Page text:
When the full accrual method cannot be utilized, one of the methods documented in ASC Subtopic 360-20 is to be utilized. These include the installment, cost recovery, reduced-profit, and deposit methods. As indicated previously, these methods have provided strict guidance to be followed if characteristics of the sale meet one of these method’s respective gain recognition criteria. The need for judgment is minimal.

What’s in Store with the New Revenue Recognition Standard

ASU 2014-09 indicates that an entity should recognize revenue to depict the transfer of promised goods or services to a customer in an amount that reflects the consideration to which the entity expects to be entitled in exchange for those goods or services. In making this determination, an entity should apply the following five-step process:

  1. Identify the contract with the customer.
  2. Identify the performance obligation in the contract.
  3. Determine the transaction price.
  4. Allocate the transaction price to the performance obligation.
  5. Recognize revenue when (or as) the entity satisfies a performance obligation by transferring a promised good or service to a customer.

When it comes to the sale of OREO, steps 1 through 4 seem fairly straight forward and easily identifiable. Step 5 requires some additional analysis. In determining whether a customer has obtained control of a promised asset and an entity has satisfied a performance obligation, the entity is to consider factors such as the following:

  • The entity has a present right to payment for the asset.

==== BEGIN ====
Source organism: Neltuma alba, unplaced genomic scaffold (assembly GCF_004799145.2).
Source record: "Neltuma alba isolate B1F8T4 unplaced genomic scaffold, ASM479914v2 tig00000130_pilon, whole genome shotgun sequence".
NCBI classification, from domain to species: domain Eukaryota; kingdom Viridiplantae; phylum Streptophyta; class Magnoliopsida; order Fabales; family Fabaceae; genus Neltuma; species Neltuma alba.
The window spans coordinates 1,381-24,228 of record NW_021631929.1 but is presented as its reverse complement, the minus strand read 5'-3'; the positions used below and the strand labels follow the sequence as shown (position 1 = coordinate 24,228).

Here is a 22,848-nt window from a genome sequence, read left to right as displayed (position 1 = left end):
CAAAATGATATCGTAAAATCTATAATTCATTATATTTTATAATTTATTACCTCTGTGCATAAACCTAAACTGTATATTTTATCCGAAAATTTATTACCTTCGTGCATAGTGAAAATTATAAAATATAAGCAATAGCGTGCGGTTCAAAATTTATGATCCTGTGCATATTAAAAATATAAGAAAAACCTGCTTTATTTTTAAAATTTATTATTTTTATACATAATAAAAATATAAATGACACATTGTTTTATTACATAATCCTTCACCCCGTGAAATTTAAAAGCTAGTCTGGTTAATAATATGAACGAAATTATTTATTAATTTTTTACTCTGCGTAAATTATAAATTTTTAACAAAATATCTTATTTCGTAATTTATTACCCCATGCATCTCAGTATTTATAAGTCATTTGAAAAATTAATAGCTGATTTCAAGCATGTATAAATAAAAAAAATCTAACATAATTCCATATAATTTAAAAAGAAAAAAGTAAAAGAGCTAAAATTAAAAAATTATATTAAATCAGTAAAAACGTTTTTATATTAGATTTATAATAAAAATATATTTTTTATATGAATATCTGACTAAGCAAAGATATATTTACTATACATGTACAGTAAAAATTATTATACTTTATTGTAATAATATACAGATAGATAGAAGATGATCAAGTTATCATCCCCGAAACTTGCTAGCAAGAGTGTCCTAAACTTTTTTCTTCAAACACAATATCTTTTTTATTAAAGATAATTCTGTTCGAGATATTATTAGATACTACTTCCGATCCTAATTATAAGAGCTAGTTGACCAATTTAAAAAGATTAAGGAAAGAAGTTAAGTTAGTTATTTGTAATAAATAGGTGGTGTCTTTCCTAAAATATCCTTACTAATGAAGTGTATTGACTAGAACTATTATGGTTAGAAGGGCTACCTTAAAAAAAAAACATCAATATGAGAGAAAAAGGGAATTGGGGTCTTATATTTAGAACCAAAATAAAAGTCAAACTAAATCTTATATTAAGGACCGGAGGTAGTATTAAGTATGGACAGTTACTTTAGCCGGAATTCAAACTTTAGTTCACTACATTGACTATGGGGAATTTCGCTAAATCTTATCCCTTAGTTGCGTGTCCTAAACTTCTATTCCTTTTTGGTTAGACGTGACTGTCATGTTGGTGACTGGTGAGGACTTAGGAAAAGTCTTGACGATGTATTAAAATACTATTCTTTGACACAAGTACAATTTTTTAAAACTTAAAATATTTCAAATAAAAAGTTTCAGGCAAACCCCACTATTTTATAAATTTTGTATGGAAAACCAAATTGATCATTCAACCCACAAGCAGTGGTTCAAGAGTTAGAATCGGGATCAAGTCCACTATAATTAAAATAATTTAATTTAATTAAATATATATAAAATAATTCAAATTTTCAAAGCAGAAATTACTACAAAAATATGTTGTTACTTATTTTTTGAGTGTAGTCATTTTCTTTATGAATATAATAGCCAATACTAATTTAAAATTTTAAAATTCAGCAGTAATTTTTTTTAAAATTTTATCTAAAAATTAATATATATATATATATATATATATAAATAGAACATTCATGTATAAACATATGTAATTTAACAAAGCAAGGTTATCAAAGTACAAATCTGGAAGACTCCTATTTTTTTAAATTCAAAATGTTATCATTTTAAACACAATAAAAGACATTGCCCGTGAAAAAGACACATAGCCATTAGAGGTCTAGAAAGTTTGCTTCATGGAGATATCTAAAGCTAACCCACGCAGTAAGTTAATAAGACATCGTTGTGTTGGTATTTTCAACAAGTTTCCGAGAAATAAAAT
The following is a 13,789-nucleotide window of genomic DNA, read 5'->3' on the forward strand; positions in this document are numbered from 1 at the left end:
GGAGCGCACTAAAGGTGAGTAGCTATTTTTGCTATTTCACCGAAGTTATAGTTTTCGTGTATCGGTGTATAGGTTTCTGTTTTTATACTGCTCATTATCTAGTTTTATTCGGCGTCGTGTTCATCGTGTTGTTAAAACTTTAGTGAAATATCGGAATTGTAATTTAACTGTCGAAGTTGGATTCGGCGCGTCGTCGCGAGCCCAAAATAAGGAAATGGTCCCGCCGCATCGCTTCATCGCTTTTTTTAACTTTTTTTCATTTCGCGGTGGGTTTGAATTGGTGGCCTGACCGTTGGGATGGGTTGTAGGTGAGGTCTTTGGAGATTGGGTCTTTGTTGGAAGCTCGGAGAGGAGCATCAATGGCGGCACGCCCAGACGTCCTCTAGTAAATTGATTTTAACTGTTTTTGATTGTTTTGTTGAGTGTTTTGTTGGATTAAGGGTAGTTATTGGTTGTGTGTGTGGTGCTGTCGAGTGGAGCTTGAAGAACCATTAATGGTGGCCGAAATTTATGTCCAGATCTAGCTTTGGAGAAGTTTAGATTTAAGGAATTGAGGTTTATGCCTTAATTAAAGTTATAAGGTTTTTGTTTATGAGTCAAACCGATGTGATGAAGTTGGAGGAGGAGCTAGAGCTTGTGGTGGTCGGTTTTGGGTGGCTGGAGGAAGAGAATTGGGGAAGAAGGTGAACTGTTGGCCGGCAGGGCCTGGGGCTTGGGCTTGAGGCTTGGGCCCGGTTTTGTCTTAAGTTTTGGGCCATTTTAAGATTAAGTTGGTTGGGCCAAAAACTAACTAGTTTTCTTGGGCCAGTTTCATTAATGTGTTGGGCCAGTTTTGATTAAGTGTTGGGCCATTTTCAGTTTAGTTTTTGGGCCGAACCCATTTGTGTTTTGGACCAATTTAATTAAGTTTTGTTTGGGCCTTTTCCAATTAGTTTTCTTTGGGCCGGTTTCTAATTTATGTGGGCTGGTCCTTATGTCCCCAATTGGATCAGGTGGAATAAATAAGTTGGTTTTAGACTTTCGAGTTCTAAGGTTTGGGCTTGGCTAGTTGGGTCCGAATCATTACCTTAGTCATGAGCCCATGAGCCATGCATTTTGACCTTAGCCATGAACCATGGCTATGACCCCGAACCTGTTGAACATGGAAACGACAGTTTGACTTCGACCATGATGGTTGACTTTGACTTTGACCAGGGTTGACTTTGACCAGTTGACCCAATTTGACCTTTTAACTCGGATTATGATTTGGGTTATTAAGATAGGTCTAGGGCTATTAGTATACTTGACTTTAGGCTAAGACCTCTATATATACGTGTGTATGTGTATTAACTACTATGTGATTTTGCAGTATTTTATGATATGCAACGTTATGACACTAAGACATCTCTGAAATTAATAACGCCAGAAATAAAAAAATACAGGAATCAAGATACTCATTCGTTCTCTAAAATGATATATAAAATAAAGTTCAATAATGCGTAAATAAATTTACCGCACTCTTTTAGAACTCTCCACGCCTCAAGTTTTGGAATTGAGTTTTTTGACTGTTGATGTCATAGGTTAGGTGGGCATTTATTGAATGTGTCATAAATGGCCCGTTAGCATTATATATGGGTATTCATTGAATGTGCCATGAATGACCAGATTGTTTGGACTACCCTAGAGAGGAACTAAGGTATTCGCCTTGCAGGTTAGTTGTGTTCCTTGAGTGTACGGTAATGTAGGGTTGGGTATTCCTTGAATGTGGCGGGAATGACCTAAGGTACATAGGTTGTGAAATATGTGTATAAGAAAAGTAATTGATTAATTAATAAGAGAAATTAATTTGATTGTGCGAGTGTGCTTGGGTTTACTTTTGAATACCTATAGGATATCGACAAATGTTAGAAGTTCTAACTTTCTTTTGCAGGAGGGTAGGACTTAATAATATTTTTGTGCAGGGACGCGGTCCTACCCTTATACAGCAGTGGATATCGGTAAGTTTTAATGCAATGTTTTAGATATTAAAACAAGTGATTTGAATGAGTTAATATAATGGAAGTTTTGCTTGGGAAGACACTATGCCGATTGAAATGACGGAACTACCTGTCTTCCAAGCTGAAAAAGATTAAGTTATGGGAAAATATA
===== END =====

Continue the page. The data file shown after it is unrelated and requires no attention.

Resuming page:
• The customer has legal title to the asset.
  • The entity has transferred physical possession of the asset.
  • The customer has the significant risks and rewards of ownership of the asset.
  • The customer has accepted the asset.

Generally, these criteria would be considered met for sales of OREO that are financed by the financial institution selling the property on the date the sales transaction is closed.

Before financial institutions get too excited about the potential ease of recognizing the gain on these types of transactions at closing, remember that it was previously stated that step 1 may seem fairly straight forward and easily identifiable. To some extent this is true; however, as part of identifying the contract with the customer, the financial institution must determine if it is probable that it will collect the consideration to which it is entitled in exchange for the goods or services provided to the customer.

This process requires the financial institution to consider the customer’s ability to repay the loan and requires a significant degree of judgment. Items to consider could include an analysis of the customer’s historical financial performance, collateral securing the loan as well as additional assets owned by the customer and, although no specific threshold is included in ASU 2014-09, the customer’s initial cash investment. If a financial institution determines that there are uncertainties in the customer’s ability to repay the loan, the contract is considered non-existent; therefore, the associated gain would not be recognized until the financial institution concludes that it is probable that the customer will be able to repay the loan.

The guidance established in ASU 2014-09 is currently effective for public entities for annual reporting periods beginning after December 15, 2016, and for all other entities beginning after December 15, 2017, including interim periods within each respective year. FASB’s Board is currently seeking comment on its proposal to extend these deadlines by one year. Additionally, financial institution regulatory bodies have yet to comment on the guidance established in ASU 2014-09.

If you would like more information about the new revenue recognition standard and its impact on your financial institution’s accounting methods, contact the experts listed below at PYA, (800) 270-9629.